When and where was the Toyota final in 1982? Do we have a draw somewhere on this site? I have results for 47 tournaments of 1982, not counting Fed Cup. There were 2 tournaments in Tokyo in October, won by Lisa Bonder-Kreiss and Laura Gildemeister. This is all what I have in Japan in 82.

The Toyota Series Championships were the season-ending event for the second half of the tour (i.e. the events sponsored by Toyota). The event was held at the Meadowlands, New Jersey, from Dec 14 to Dec 19.

Singles
First Round: Navratilova (bye); Turnbull. Gadusek 6-1, 6-1; Potter d. Ruzici 5-7, 6-3, 6-2; Mandlikova (bye); Jaeger (bye); Austin d. Jausovec 6-2, 4-6, 6-1; Shriver d. Bunge 6-3, 7-6; Evert Lloyd (bye)

Quarter-finals: Navratilova d. Turnbull 6-2, 6-1; Mandlikova d. Potter 4-6, 6-3, 7-6; Austin d. Jaeger 6-4, 6-4; Evert Lloyd d. Shriver 6-2, 6-3

Semi-finals: Navratilova d. Mandlikova 7-6, 6-1; Evert Lloyd d. Austin 6-0, 6-0

Final: Navratilova d. Evert Lloyd 4-6, 6-1, 6-2

Doubles
Quarter-finals: Casals/Turnbull (bye); P. Smith/Reynolds d. Allen/Jausovec 6-1, 6-2; Potter/Walsh d. Russell/Ruzici 6-3, 6-0; Navratilova/Shriver (bye);

Semi-finals: Smith/Reynolds d. Casals/Turnbull 6-4, 4-6, 7-6; Navratilova/Shriver d. Potter/Walsh 6-3, 6-2

Final: Navratilova/Shriver d. Smith/Reynolds 6-4, 7-5

mick1303
Oct 11th, 2010, 08:36 PM
So it was East Rutherford. This answers my question. That one I do have. I wrongly assumed that Toyota final should be in Japan.

daze11
Oct 12th, 2010, 03:02 PM
Do cut the patronising crap, Daze! The records from 1982 confirm that Navratilova would have stayed #1 on the computer even if she hadn't won the Toyota finals. At the end of the year's final event leading up to the series finale, Navratilova topped the Toyota points standings with 1,970 points to Evert's 1,860 points. As I understand it, the series finals did not count towards the Toyota points tally. Even if we assume that they did and assign the same number of points that were available to the four Slam events that season (250 points to the winner, 200 points to the finalist), Evert wouldn't have overtaken Navratilova in the standings unless the latter hadn't played the event at all. In the final year-end computer rankings, Navratilova's average (across the Avon and Toyota tours) was 19.165 points and Evert's average was 17.526.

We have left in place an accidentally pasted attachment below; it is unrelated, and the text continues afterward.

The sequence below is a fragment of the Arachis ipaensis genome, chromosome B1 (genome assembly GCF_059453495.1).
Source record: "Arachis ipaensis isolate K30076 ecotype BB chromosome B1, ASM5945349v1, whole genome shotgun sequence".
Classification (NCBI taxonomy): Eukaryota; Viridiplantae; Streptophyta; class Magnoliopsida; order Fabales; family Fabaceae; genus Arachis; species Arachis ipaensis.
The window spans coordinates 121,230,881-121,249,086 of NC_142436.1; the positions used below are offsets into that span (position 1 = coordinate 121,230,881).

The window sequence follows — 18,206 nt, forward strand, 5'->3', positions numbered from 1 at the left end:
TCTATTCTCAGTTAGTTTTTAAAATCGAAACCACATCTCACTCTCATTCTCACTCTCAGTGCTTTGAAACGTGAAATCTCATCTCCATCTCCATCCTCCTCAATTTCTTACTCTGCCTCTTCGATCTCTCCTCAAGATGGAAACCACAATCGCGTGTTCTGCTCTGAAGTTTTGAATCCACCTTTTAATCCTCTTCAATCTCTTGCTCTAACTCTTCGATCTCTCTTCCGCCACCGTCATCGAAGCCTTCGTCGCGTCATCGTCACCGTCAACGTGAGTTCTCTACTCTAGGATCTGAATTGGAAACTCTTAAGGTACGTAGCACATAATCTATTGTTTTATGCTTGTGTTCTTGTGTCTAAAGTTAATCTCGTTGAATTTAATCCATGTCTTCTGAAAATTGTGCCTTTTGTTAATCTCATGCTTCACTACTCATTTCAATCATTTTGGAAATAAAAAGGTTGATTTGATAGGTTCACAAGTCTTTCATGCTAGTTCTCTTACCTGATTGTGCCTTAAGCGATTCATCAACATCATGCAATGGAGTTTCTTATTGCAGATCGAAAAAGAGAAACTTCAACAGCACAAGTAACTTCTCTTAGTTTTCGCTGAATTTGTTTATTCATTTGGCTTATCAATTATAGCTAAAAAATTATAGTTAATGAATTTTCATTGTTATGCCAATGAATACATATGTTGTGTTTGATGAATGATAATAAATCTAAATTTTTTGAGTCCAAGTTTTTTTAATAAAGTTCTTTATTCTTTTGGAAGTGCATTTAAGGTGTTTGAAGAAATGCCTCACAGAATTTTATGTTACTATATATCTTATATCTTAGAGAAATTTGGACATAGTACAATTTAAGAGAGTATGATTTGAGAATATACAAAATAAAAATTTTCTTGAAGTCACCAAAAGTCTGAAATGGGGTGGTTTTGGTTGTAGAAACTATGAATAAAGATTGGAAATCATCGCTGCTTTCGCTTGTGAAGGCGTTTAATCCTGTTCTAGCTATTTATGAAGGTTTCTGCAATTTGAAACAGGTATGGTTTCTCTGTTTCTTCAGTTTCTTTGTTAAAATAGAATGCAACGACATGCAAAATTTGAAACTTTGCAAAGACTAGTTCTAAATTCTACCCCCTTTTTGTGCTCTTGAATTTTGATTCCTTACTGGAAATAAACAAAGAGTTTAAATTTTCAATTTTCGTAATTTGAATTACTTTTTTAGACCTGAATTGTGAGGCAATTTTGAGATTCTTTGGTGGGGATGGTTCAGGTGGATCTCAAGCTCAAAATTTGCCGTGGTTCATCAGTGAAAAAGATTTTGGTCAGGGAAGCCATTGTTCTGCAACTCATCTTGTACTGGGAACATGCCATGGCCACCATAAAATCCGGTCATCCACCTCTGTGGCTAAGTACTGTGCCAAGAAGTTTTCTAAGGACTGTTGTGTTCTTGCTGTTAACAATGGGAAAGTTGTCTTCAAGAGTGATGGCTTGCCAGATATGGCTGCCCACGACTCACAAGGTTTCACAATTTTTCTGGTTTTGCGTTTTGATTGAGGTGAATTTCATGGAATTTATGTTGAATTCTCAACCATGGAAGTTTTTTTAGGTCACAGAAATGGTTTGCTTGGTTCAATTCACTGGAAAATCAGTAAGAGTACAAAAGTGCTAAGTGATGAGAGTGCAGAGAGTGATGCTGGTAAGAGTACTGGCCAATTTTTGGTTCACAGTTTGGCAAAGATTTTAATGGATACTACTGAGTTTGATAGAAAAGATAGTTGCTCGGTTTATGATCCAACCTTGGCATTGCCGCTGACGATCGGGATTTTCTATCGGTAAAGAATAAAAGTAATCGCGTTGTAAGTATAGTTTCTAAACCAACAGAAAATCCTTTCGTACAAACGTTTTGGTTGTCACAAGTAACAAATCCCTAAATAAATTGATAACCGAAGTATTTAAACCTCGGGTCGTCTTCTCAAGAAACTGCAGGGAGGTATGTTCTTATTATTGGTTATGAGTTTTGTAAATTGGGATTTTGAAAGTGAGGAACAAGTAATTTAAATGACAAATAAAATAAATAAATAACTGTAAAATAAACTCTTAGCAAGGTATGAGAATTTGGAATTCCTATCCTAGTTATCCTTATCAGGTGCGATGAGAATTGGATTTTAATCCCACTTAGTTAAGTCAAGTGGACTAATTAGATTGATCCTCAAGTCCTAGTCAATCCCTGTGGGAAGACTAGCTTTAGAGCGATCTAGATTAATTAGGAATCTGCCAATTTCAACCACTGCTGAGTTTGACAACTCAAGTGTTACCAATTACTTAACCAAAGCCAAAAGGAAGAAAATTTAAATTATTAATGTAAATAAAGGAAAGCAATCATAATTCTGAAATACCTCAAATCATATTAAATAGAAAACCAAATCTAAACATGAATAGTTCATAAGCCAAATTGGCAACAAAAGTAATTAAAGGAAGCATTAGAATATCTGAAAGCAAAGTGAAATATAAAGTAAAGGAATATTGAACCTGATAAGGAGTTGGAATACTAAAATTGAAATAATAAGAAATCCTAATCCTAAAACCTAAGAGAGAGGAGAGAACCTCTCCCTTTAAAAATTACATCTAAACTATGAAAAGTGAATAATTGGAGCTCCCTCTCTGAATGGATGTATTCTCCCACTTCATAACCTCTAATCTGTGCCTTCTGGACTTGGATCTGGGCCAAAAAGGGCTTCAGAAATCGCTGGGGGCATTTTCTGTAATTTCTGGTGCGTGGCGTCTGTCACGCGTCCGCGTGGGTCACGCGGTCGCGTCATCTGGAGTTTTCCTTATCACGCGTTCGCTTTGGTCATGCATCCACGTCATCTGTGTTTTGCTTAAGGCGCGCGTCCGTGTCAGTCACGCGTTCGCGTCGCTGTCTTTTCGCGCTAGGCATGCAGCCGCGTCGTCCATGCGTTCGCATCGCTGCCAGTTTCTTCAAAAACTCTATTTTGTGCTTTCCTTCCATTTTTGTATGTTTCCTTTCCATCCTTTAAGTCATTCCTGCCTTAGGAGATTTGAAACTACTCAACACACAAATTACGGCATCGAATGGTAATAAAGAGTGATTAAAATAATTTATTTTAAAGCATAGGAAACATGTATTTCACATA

The SI recap also confirms that Navratilova's computer ranking was safe regardless of what happened in East Rutherford. It was the year-end lists (Tennis, World Tennis, ITF World Champion, WTA Player of the Year) that were based on the panelists' opinions and thus not always free from bias.

what has rollo been telling you about inappropriate posting etiquette on these boards? :rolleyes: :confused: In what way were you condescended to? I pointed out you were slinging inaccuracies and offered in its place the correct information.

My post was quite clear about particulars, and all the facts I stated hold true, with your additions here.

The second set of facts are that I --and many who are commenting on this -- have the footage from that event and hear the conversations on our tapes from the commentators talking about Evert being #1 with a win there. So it is possible that all those commentaries were pure fiction and they would have been the laughing stock of tennis if evert won & they were just silly & mistaken... but it would seem unlikely.